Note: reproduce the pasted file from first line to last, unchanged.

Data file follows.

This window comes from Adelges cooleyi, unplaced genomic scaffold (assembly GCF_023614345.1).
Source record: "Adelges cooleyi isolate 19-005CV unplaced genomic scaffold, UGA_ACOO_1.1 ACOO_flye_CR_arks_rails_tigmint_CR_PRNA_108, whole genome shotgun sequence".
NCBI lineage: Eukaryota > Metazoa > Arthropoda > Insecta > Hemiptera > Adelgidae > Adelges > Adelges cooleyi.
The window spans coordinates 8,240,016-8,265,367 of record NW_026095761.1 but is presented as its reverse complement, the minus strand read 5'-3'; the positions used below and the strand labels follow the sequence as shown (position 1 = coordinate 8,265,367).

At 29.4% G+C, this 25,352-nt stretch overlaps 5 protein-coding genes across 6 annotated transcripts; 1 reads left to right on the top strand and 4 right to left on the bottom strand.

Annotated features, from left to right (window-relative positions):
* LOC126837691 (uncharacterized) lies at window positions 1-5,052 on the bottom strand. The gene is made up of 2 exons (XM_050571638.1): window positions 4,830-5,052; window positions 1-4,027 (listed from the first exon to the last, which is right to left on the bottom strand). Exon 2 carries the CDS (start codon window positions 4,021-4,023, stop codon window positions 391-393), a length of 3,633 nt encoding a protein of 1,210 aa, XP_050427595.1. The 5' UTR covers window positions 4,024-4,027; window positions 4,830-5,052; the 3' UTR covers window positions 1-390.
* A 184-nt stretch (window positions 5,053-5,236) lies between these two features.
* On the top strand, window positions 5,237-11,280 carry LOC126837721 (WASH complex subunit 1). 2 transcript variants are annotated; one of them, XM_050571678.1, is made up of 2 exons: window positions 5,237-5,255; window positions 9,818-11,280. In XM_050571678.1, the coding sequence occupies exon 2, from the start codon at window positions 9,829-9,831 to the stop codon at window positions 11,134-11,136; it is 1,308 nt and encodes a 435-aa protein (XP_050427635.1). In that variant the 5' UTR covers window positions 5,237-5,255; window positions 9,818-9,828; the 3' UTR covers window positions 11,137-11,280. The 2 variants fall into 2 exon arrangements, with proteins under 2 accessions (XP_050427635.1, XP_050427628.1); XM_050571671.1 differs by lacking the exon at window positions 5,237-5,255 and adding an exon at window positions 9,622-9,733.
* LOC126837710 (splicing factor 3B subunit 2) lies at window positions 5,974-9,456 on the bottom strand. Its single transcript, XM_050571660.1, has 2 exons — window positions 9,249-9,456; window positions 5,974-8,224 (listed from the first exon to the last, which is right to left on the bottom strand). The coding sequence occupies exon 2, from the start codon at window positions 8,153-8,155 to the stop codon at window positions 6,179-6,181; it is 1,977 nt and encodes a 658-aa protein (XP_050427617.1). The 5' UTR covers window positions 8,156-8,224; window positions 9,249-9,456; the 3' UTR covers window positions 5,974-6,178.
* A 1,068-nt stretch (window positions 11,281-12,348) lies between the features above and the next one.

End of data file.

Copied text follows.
This window comes from Adelges cooleyi, unplaced genomic scaffold (assembly GCF_023614345.1).
Source record: "Adelges cooleyi isolate 19-005CV unplaced genomic scaffold, UGA_ACOO_1.1 ACOO_flye_CR_arks_rails_tigmint_CR_PRNA_108, whole genome shotgun sequence".
NCBI lineage: Eukaryota > Metazoa > Arthropoda > Insecta > Hemiptera > Adelgidae > Adelges > Adelges cooleyi.
The window spans coordinates 8,240,016-8,265,367 of record NW_026095761.1 but is presented as its reverse complement, the minus strand read 5'-3'; the positions used below and the strand labels follow the sequence as shown (position 1 = coordinate 8,265,367).

At 29.4% G+C, this 25,352-nt stretch overlaps 5 protein-coding genes across 6 annotated transcripts; 1 reads left to right on the top strand and 4 right to left on the bottom strand.

Annotated features, from left to right (window-relative positions):
* LOC126837691 (uncharacterized) lies at window positions 1-5,052 on the bottom strand. The gene is made up of 2 exons (XM_050571638.1): window positions 4,830-5,052; window positions 1-4,027 (listed from the first exon to the last, which is right to left on the bottom strand). Exon 2 carries the CDS (start codon window positions 4,021-4,023, stop codon window positions 391-393), a length of 3,633 nt encoding a protein of 1,210 aa, XP_050427595.1. The 5' UTR covers window positions 4,024-4,027; window positions 4,830-5,052; the 3' UTR covers window positions 1-390.
* A 184-nt stretch (window positions 5,053-5,236) lies between these two features.
* On the top strand, window positions 5,237-11,280 carry LOC126837721 (WASH complex subunit 1). 2 transcript variants are annotated; one of them, XM_050571678.1, is made up of 2 exons: window positions 5,237-5,255; window positions 9,818-11,280. In XM_050571678.1, the coding sequence occupies exon 2, from the start codon at window positions 9,829-9,831 to the stop codon at window positions 11,134-11,136; it is 1,308 nt and encodes a 435-aa protein (XP_050427635.1). In that variant the 5' UTR covers window positions 5,237-5,255; window positions 9,818-9,828; the 3' UTR covers window positions 11,137-11,280. The 2 variants fall into 2 exon arrangements, with proteins under 2 accessions (XP_050427635.1, XP_050427628.1); XM_050571671.1 differs by lacking the exon at window positions 5,237-5,255 and adding an exon at window positions 9,622-9,733.
* LOC126837710 (splicing factor 3B subunit 2) lies at window positions 5,974-9,456 on the bottom strand. Its single transcript, XM_050571660.1, has 2 exons — window positions 9,249-9,456; window positions 5,974-8,224 (listed from the first exon to the last, which is right to left on the bottom strand). The coding sequence occupies exon 2, from the start codon at window positions 8,153-8,155 to the stop codon at window positions 6,179-6,181; it is 1,977 nt and encodes a 658-aa protein (XP_050427617.1). The 5' UTR covers window positions 8,156-8,224; window positions 9,249-9,456; the 3' UTR covers window positions 5,974-6,178.
* A 1,068-nt stretch (window positions 11,281-12,348) lies between the features above and the next one.